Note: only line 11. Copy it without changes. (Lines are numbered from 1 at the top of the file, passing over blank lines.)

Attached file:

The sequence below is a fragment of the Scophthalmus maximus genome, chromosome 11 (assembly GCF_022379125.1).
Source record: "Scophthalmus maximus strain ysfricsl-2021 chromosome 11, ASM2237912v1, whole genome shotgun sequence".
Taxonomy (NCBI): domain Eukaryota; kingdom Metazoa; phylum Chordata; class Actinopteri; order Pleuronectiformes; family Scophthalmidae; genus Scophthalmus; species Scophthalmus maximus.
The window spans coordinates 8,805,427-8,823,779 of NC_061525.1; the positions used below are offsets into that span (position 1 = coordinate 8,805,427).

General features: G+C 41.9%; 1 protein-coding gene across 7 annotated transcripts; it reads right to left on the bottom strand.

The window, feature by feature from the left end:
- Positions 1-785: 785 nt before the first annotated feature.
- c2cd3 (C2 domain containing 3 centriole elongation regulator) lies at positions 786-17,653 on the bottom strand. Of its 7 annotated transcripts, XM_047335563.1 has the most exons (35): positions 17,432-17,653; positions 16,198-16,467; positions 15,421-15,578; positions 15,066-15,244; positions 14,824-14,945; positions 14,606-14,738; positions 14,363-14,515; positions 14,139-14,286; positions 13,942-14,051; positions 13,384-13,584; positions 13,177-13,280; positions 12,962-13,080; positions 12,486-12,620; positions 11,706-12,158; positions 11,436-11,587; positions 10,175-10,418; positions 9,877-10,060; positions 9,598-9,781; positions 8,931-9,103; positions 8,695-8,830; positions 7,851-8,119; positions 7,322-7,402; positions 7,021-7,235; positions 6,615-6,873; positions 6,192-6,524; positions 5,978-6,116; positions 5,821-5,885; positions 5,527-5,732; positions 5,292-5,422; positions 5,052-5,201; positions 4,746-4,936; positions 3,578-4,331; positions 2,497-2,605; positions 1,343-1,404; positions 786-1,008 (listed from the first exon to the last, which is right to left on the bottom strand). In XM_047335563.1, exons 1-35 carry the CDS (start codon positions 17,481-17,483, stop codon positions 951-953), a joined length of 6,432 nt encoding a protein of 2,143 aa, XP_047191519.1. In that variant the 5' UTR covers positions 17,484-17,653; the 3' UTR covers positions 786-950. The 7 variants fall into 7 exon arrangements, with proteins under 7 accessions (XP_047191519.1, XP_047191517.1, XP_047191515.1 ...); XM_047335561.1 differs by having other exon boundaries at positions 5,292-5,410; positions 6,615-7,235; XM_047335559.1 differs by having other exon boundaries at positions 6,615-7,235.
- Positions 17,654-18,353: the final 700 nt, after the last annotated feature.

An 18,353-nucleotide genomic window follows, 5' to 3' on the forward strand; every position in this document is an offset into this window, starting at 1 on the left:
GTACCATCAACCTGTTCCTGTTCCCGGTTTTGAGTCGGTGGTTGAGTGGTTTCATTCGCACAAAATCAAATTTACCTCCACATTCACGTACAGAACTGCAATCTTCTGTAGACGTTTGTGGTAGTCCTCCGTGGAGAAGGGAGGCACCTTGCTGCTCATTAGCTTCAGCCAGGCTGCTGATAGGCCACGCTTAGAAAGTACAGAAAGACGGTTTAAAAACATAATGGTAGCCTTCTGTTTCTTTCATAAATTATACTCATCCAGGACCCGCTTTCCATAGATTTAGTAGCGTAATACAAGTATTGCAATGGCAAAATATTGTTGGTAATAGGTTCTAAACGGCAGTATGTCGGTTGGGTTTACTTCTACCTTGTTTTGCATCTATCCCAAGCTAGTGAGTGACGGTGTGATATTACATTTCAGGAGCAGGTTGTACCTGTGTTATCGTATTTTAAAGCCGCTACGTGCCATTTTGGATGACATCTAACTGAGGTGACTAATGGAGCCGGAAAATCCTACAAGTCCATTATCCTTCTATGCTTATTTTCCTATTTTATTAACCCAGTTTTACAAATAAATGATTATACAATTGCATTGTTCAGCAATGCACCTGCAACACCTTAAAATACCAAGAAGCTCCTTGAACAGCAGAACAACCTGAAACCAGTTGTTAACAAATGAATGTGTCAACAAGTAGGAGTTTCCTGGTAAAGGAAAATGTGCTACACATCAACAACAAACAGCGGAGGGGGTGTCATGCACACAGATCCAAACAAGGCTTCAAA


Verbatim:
GTACCATCAACCTGTTCCTGTTCCCGGTTTTGAGTCGGTGGTTGAGTGGTTTCATTCGCACAAAATCAAATTTACCTCCACATTCACGTACAGAACTGCAATCTTCTGTAGACGTTTGTGGTAGTCCTCCGTGGAGAAGGGAGGCACCTTGCTGCTCATTAGCTTCAGCCAGGCTGCTGATAGGCCACGCTTAGAAAGTACAGAAAGACGGTTTAAAAACATAATGGTAGCCTTCTGTTTCTTTCATAAATTATACTCATCCAGGACCCGCTTTCCATAGATTTAGTAGCGTAATACAAGTATTGCAATGGCAAAATATTGTTGGTAATAGGTTCTAAACGGCAGTATGTCGGTTGGGTTTACTTCTACCTTGTTTTGCATCTATCCCAAGCTAGTGAGTGACGGTGTGATATTACATTTCAGGAGCAGGTTGTACCTGTGTTATCGTATTTTAAAGCCGCTACGTGCCATTTTGGATGACATCTAACTGAGGTGACTAATGGAGCCGGAAAATCCTACAAGTCCATTATCCTTCTATGCTTATTTTCCTATTTTATTAACCCAGTTTTACAAATAAATGATTATACAATTGCATTGTTCAGCAATGCACCTGCAACACCTTAAAATACCAAGAAGCTCCTTGAACAGCAGAACAACCTGAAACCAGTTGTTAACAAATGAATGTGTCAACAAGTAGGAGTTTCCTGGTAAAGGAAAATGTGCTACACATCAACAACAAACAGCGGAGGGGGTGTCATGCACACAGATCCAAACAAGGCTTCAAA